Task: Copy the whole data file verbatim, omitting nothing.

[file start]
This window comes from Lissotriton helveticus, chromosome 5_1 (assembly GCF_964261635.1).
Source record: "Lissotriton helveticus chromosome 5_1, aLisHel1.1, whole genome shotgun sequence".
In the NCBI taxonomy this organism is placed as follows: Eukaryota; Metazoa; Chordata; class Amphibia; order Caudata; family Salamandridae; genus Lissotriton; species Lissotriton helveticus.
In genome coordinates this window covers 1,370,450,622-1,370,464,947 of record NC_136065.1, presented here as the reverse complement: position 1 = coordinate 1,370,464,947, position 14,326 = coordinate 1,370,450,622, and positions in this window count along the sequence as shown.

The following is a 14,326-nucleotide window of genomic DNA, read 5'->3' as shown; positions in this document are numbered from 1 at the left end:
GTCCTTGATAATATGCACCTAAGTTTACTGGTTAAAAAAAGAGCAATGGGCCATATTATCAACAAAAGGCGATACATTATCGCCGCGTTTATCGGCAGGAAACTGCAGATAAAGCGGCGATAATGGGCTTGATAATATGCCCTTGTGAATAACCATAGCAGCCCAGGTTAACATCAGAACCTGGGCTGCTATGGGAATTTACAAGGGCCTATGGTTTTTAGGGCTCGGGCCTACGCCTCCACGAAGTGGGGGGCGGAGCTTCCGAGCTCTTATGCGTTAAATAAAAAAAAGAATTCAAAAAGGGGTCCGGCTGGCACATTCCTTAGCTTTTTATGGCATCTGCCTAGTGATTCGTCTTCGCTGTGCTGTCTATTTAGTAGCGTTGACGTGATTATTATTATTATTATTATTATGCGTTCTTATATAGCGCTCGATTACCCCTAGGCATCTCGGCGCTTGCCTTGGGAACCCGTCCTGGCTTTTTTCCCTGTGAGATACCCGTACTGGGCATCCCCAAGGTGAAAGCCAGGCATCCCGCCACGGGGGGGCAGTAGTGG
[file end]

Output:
This window comes from Lissotriton helveticus, chromosome 5_1 (assembly GCF_964261635.1).
Source record: "Lissotriton helveticus chromosome 5_1, aLisHel1.1, whole genome shotgun sequence".
In the NCBI taxonomy this organism is placed as follows: Eukaryota; Metazoa; Chordata; class Amphibia; order Caudata; family Salamandridae; genus Lissotriton; species Lissotriton helveticus.
In genome coordinates this window covers 1,370,450,622-1,370,464,947 of record NC_136065.1, presented here as the reverse complement: position 1 = coordinate 1,370,464,947, position 14,326 = coordinate 1,370,450,622, and positions in this window count along the sequence as shown.

The following is a 14,326-nucleotide window of genomic DNA, read 5'->3' as shown; positions in this document are numbered from 1 at the left end:
GTCCTTGATAATATGCACCTAAGTTTACTGGTTAAAAAAAGAGCAATGGGCCATATTATCAACAAAAGGCGATACATTATCGCCGCGTTTATCGGCAGGAAACTGCAGATAAAGCGGCGATAATGGGCTTGATAATATGCCCTTGTGAATAACCATAGCAGCCCAGGTTAACATCAGAACCTGGGCTGCTATGGGAATTTACAAGGGCCTATGGTTTTTAGGGCTCGGGCCTACGCCTCCACGAAGTGGGGGGCGGAGCTTCCGAGCTCTTATGCGTTAAATAAAAAAAAGAATTCAAAAAGGGGTCCGGCTGGCACATTCCTTAGCTTTTTATGGCATCTGCCTAGTGATTCGTCTTCGCTGTGCTGTCTATTTAGTAGCGTTGACGTGATTATTATTATTATTATTATTATGCGTTCTTATATAGCGCTCGATTACCCCTAGGCATCTCGGCGCTTGCCTTGGGAACCCGTCCTGGCTTTTTTCCCTGTGAGATACCCGTACTGGGCATCCCCAAGGTGAAAGCCAGGCATCCCGCCACGGGGGGGCAGTAGTGG